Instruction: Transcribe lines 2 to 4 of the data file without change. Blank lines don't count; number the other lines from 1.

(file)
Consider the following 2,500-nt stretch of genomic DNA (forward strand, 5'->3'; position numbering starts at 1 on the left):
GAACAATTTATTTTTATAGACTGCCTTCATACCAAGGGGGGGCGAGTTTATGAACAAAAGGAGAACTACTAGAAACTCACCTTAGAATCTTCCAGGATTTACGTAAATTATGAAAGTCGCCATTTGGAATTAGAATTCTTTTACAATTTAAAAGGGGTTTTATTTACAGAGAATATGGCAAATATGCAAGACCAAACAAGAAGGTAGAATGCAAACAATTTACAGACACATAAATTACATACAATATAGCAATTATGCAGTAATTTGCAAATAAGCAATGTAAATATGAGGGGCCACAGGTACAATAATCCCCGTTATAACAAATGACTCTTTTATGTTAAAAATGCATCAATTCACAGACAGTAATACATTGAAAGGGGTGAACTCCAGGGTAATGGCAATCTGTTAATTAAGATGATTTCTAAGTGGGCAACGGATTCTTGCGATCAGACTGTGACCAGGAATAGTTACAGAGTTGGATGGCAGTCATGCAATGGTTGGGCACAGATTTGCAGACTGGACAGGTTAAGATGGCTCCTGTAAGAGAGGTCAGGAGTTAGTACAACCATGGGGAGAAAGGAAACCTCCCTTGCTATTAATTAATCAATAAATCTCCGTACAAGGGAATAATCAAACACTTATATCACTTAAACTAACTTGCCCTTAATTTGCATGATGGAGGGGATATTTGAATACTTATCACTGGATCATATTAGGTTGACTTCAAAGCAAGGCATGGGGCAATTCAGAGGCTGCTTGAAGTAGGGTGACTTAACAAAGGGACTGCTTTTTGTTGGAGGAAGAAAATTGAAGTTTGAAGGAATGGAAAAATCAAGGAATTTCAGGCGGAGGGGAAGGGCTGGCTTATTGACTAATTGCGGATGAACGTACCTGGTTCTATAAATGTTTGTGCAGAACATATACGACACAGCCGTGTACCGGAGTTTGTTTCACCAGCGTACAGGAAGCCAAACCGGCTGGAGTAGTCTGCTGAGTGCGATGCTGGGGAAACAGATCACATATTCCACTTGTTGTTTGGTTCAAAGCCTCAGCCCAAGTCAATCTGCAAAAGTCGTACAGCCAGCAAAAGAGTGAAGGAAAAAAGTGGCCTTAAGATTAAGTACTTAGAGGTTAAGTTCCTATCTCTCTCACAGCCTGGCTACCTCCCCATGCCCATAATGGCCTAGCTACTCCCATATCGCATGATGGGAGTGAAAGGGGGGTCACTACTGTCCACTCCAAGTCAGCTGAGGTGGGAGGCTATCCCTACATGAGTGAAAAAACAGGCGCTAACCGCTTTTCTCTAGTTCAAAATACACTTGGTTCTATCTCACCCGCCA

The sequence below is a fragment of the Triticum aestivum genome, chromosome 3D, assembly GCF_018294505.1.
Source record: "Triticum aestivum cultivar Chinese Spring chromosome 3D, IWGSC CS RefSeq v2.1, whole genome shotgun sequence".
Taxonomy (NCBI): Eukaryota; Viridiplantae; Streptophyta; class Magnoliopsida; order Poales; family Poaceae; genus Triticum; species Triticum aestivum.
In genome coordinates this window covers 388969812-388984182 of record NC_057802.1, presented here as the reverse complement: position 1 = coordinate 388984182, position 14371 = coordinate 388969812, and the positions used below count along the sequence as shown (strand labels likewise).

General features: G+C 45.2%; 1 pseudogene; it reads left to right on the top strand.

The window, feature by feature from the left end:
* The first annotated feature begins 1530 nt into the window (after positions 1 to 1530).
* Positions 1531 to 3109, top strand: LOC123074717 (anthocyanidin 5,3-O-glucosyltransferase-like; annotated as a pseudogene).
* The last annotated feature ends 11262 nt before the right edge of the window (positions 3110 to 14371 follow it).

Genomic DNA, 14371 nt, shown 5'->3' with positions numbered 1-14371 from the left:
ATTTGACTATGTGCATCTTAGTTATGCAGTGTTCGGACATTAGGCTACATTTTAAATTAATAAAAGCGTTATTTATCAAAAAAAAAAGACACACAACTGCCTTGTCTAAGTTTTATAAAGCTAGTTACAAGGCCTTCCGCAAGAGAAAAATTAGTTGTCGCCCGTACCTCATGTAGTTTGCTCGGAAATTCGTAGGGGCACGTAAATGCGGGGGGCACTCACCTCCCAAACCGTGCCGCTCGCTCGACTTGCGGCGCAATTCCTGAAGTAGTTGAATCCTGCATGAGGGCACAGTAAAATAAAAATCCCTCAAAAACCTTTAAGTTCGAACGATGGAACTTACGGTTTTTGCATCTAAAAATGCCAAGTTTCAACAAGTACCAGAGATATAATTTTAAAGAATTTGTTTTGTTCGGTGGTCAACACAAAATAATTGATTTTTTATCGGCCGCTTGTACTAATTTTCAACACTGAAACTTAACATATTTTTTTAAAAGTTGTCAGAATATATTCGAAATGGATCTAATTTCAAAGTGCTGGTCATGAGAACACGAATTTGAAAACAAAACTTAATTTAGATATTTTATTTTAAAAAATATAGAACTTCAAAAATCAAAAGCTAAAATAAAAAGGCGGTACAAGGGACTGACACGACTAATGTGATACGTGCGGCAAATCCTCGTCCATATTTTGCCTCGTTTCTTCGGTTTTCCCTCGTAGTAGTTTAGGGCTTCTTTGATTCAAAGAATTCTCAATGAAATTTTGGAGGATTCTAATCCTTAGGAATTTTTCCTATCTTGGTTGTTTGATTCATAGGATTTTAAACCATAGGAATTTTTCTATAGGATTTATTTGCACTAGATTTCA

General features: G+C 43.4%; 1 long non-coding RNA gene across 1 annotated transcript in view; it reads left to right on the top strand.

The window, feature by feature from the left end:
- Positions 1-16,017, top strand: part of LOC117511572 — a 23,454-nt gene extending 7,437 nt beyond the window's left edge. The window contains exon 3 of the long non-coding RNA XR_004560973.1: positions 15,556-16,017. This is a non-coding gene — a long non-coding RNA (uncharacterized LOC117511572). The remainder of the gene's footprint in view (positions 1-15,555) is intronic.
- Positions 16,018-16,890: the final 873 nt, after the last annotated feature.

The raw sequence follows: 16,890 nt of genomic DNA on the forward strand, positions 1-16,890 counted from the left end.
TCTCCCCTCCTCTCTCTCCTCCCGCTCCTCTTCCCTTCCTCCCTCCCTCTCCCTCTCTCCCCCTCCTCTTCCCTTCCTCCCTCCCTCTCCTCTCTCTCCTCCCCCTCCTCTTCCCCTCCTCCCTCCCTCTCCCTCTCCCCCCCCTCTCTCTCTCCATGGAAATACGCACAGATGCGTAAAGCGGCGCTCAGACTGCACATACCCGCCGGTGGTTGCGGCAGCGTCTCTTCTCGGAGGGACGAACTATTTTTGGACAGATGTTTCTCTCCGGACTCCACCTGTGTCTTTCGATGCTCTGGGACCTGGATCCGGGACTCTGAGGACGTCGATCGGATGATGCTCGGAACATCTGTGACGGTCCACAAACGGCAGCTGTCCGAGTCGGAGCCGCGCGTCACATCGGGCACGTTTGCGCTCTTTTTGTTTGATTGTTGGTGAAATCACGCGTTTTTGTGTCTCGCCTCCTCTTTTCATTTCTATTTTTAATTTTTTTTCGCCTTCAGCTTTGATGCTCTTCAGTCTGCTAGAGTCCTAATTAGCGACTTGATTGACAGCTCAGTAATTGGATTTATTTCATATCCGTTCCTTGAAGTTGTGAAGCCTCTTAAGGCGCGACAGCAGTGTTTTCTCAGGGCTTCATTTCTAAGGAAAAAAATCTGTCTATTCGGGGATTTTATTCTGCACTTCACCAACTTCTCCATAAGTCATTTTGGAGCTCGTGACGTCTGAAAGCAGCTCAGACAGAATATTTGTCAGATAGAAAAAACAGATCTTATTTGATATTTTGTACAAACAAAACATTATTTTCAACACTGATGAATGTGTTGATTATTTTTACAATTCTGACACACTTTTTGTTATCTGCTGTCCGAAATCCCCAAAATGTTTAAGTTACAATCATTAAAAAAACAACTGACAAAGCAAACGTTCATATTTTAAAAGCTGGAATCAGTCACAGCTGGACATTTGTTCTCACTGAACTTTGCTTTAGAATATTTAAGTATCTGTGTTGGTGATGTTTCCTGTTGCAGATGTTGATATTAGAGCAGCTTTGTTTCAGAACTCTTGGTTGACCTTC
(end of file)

GAACAATTTATTTTTATAGACTGCCTTCATACCAAGGGGGGGCGAGTTTATGAACAAAAGGAGAACTACTAGAAACTCACCTTAGAATCTTCCAGGATTTACGTAAATTATGAAAGTCGCCATTTGGAATTAGAATTCTTTTACAATTTAAAAGGGGTTTTATTTACAGAGAATATGGCAAATATGCAAGACCAAACAAGAAGGTAGAATGCAAACAATTTACAGACACATAAATTACATACAATATAGCAATTATGCAGTAATTTGCAAATAAGCAATGTAAATATGAGGGGCCACAGGTACAATAATCCCCGTTATAACAAATGACTCTTTTATGTTAAAAATGCATCAATTCACAGACAGTAATACATTGAAAGGGGTGAACTCCAGGGTAATGGCAATCTGTTAATTAAGATGATTTCTAAGTGGGCAACGGATTCTTGCGATCAGACTGTGACCAGGAATAGTTACAGAGTTGGATGGCAGTCATGCAATGGTTGGGCACAGATTTGCAGACTGGACAGGTTAAGATGGCTCCTGTAAGAGAGGTCAGGAGTTAGTACAACCATGGGGAGAAAGGAAACCTCCCTTGCTATTAATTAATCAATAAATCTCCGTACAAGGGAATAATCAAACACTTATATCACTTAAACTAACTTGCCCTTAATTTGCATGATGGAGGGGATATTTGAATACTTATCACTGGATCATATTAGGTTGACTTCAAAGCAAGGCATGGGGCAATTCAGAGGCTGCTTGAAGTAGGGTGACTTAACAAAGGGACTGCTTTTTGTTGGAGGAAGAAAATTGAAGTTTGAAGGAATGGAAAAATCAAGGAATTTCAGGCGGAGGGGAAGGGCTGGCTTATTGACTAATTGCGGATGAACGTACCTGGTTCTATAAATGTTTGTGCAGAACATATACGACACAGCCGTGTACCGGAGTTTGTTTCACCAGCGTACAGGAAGCCAAACCGGCTGGAGTAGTCTGCTGAGTGCGATGCTGGGGAAACAGATCACATATTCCACTTGTTGTTTGGTTCAAAGCCTCAGCCCAAGTCAATCTGCAAAAGTCGTACAGCCAGCAAAAGAGTGAAGGAAAAAAGTGGCCTTAAGATTAAGTACTTAGAGGTTAAGTTCCTATCTCTCTCACAGCCTGGCTACCTCCCCATGCCCATAATGGCCTAGCTACTCCCATATCGCATGATGGGAGTGAAAGGGGGGTCACTACTGTCCACTCCAAGTCAGCTGAGGTGGGAGGCTATCCCTACATGAGTGAAAAAACAGGCGCTAACCGCTTTTCTCTAGTTCAAAATACACTTGGTTCTATCTCACCCGCCA

The sequence below is a fragment of the Triticum aestivum genome, chromosome 3D, assembly GCF_018294505.1.
Source record: "Triticum aestivum cultivar Chinese Spring chromosome 3D, IWGSC CS RefSeq v2.1, whole genome shotgun sequence".